In her creative process, Anna Tsouhlarakis has always liked to manipulate materials and build objects. She’s been captivated and fascinated by the outcome of constructing. And between her contemporary work and traditional upbringing, some have said that she may lack a connection to or understanding of her cultural background—nothing is further from the truth.
Tsouhlarakis describes her work as a continued interest in creating conceptual connections between seemingly disparate subjects and combining them to become the vehicle for deciphering and interpreting her own familial narratives. While on the surface such pieces may seem disconnected from traditional indigenous aesthetics, she explains that the foundation of her work remains rooted in Native beliefs and philosophies.
Anna’s artistic background is varied. Growing up she belonged to a dance troupe and danced at powwows. She also learned traditional silversmithing and beading. Tsouhlarakis went through the traditional Kinaaldá Ceremony (a Navajo celebration for adolescent girls entering into womanhood) and other traditional Navajo ceremonies. But she noticed that perceptions and understanding of Native contemporary life, experiences and skills were not accurately reflected or included in a modern world. She noticed how many continue to encapsulate and perpetuate the Native American history of the traditional and iconic past, especially through art.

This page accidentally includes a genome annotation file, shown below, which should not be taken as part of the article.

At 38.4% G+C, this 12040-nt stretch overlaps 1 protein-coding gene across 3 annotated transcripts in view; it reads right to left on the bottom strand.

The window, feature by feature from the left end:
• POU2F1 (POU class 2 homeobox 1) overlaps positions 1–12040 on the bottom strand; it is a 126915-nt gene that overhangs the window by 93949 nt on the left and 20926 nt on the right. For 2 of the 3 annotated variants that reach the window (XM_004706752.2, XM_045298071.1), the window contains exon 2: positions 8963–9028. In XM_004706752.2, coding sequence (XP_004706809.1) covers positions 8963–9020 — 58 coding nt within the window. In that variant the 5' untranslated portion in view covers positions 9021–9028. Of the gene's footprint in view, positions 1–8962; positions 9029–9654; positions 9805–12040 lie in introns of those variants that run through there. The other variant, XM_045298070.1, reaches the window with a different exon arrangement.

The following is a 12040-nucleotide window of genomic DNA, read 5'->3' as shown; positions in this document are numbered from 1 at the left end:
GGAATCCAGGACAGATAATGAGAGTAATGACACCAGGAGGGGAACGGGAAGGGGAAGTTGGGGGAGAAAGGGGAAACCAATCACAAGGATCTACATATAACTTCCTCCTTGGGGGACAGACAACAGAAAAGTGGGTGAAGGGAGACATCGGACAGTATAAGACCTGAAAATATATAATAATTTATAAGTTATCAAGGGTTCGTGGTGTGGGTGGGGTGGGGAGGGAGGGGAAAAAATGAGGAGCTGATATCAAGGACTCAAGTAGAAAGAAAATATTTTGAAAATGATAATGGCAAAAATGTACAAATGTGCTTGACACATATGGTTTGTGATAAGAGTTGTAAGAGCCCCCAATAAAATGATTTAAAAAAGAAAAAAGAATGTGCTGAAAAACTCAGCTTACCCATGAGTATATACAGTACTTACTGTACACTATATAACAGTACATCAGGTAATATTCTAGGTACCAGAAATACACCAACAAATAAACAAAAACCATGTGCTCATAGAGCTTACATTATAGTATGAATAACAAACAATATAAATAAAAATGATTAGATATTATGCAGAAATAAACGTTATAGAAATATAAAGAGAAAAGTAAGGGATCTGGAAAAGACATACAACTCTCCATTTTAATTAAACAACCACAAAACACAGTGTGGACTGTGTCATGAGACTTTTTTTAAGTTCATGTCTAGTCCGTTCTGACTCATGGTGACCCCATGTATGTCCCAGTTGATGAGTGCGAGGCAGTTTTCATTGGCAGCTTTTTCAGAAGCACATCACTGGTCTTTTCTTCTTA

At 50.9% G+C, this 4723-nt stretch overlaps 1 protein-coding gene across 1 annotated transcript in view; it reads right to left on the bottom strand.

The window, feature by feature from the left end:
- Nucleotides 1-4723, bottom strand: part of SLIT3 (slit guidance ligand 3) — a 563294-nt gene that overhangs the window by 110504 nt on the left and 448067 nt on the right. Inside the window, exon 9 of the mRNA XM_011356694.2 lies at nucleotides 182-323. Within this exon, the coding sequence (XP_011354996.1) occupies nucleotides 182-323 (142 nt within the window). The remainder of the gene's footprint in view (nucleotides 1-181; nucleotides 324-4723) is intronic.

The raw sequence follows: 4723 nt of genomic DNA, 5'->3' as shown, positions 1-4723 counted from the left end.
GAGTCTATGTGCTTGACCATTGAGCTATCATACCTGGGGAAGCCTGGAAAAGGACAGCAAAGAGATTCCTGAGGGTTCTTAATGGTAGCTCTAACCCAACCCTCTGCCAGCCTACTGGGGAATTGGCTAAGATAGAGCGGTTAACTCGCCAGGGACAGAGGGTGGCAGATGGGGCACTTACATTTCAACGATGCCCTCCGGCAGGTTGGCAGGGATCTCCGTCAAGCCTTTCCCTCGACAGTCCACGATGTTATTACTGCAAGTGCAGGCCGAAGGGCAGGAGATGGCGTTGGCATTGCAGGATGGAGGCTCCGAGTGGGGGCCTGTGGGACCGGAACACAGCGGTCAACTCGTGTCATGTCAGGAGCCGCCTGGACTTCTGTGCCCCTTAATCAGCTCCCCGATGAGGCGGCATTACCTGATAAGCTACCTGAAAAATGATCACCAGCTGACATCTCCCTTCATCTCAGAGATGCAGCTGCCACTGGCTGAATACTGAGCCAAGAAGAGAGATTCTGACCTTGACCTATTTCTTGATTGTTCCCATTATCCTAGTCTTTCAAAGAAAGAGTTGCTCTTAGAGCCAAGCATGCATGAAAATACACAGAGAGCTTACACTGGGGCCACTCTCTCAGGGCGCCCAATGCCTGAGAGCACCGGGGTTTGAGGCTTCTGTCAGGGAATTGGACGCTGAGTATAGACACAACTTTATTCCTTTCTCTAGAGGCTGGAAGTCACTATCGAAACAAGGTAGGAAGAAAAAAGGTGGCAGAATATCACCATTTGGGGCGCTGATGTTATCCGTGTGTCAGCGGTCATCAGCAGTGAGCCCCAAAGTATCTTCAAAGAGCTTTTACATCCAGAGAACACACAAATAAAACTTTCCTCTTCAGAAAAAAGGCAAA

After being exposed to new and different art forms and artists from around the world, past and present, rather than just contemporary Native art, Anna passionately decided to expand the concept and understanding of Native art and form with her own inventive and provocative voice in the contemporary construct. Her hope through her work is to help create a new vocabulary within the dialogue of Native American art and add fresh thinking that illustrates the modern Native’s engagement with society. She wants to help redefine what Native American art is and can be. The 2015 National Artist Fellowship is recognition to Anna Tsouhlarakis’s talent.
I have found that many people think that in order for something to be Native it has to use the same language that has been used for the past 50 years. We have been pulling from the same well of artistic language for so long. We need to add some fresh, new vocabulary to keep our culture strong and vibrant
~ Anna Tsouhlarakis